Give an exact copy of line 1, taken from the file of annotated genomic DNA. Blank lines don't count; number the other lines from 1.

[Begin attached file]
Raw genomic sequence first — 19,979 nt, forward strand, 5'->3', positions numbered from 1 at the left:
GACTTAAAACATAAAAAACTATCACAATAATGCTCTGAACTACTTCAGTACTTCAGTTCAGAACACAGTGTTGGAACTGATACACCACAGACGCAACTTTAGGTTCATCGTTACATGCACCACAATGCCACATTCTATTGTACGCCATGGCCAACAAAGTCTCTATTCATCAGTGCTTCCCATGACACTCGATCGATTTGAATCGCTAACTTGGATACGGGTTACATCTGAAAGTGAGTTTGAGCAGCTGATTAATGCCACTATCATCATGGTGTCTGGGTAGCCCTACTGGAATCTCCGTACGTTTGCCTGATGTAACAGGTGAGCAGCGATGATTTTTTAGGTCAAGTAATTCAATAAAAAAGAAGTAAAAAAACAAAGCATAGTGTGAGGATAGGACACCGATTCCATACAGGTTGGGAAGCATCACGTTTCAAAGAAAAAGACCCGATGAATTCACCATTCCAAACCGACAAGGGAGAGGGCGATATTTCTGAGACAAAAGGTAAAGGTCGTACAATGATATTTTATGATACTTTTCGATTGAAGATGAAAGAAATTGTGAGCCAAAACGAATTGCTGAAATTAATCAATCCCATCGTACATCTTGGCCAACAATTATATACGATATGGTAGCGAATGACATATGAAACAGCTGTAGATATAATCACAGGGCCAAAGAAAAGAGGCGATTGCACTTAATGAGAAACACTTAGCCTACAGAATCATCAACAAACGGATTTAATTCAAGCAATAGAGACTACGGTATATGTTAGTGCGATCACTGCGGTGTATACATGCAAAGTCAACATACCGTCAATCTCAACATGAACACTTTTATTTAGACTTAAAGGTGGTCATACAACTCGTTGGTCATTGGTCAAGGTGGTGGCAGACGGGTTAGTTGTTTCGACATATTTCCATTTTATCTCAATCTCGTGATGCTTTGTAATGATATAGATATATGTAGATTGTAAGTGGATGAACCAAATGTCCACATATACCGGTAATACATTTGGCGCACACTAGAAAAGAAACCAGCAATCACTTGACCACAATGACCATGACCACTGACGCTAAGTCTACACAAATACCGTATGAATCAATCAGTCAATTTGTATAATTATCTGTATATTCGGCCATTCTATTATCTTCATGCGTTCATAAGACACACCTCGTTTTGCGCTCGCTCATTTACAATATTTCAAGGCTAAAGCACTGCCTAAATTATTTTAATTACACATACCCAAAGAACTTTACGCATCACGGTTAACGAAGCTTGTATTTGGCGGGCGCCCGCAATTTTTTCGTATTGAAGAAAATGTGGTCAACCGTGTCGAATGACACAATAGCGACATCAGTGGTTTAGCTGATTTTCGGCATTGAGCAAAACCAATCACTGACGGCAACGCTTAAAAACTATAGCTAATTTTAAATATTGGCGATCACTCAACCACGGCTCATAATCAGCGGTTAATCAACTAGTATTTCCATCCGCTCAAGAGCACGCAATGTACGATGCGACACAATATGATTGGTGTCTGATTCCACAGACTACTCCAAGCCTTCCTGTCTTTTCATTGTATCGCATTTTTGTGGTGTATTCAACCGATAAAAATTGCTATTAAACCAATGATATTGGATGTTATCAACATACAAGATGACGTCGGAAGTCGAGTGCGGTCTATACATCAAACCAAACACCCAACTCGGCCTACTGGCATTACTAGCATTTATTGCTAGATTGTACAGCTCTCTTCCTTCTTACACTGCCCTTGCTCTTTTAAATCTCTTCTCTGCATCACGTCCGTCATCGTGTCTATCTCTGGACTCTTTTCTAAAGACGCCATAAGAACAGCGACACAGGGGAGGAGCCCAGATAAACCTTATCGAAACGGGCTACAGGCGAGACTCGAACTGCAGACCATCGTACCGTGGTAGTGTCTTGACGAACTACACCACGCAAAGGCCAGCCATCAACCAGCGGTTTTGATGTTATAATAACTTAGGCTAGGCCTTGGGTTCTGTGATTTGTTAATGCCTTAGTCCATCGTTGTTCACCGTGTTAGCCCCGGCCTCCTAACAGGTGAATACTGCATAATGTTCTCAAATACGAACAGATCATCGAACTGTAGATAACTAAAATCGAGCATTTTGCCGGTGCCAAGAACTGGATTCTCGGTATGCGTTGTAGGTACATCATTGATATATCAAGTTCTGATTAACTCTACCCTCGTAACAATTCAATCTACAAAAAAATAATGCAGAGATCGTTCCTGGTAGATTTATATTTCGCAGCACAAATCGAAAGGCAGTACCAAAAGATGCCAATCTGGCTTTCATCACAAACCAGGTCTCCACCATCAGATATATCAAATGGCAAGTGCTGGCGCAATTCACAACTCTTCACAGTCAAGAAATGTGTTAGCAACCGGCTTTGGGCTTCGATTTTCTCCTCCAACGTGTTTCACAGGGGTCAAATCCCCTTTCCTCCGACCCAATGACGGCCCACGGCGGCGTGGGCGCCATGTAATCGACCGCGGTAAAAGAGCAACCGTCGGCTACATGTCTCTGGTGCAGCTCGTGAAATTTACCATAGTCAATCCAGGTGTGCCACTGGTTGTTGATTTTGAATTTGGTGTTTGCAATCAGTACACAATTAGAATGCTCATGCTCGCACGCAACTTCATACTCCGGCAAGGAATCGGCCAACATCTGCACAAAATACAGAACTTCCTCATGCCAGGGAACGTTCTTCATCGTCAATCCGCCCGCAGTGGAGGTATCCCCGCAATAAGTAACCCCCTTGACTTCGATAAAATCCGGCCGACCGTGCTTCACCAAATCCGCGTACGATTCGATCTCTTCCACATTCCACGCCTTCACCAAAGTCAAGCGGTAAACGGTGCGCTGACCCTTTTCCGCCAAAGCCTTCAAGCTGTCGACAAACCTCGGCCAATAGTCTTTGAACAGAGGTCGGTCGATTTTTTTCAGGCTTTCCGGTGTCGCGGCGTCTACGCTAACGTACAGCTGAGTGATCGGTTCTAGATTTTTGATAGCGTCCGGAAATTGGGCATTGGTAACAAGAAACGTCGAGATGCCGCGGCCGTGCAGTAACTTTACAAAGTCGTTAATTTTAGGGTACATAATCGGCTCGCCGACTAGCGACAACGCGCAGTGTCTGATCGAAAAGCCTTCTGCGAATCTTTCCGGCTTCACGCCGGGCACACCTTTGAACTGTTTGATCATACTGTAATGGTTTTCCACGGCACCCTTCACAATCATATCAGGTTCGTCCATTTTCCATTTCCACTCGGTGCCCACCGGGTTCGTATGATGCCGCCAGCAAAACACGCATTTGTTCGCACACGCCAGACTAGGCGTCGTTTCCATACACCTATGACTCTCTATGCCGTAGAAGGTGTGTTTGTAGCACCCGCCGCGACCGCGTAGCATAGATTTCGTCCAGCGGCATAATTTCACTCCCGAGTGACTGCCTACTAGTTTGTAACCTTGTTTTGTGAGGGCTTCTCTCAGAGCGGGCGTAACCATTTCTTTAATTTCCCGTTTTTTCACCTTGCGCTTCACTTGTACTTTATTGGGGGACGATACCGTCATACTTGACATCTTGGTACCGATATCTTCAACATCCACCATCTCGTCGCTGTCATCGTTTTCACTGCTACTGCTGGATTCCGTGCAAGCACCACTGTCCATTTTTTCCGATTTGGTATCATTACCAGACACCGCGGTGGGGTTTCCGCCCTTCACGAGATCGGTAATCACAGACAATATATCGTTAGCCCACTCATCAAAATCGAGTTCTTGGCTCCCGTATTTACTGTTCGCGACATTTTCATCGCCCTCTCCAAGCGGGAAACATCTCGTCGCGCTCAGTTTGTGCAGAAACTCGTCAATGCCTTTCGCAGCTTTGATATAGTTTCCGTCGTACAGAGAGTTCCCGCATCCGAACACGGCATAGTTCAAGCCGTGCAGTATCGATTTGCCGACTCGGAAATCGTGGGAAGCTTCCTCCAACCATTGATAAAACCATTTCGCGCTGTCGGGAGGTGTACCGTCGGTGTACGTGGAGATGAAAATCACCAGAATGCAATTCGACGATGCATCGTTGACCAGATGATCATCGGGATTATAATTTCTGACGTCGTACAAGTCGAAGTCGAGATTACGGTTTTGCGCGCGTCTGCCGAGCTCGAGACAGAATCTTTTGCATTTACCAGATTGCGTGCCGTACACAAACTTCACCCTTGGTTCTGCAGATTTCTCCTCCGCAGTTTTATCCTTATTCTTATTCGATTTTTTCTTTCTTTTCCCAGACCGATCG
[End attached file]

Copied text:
Raw genomic sequence first — 19,979 nt, forward strand, 5'->3', positions numbered from 1 at the left: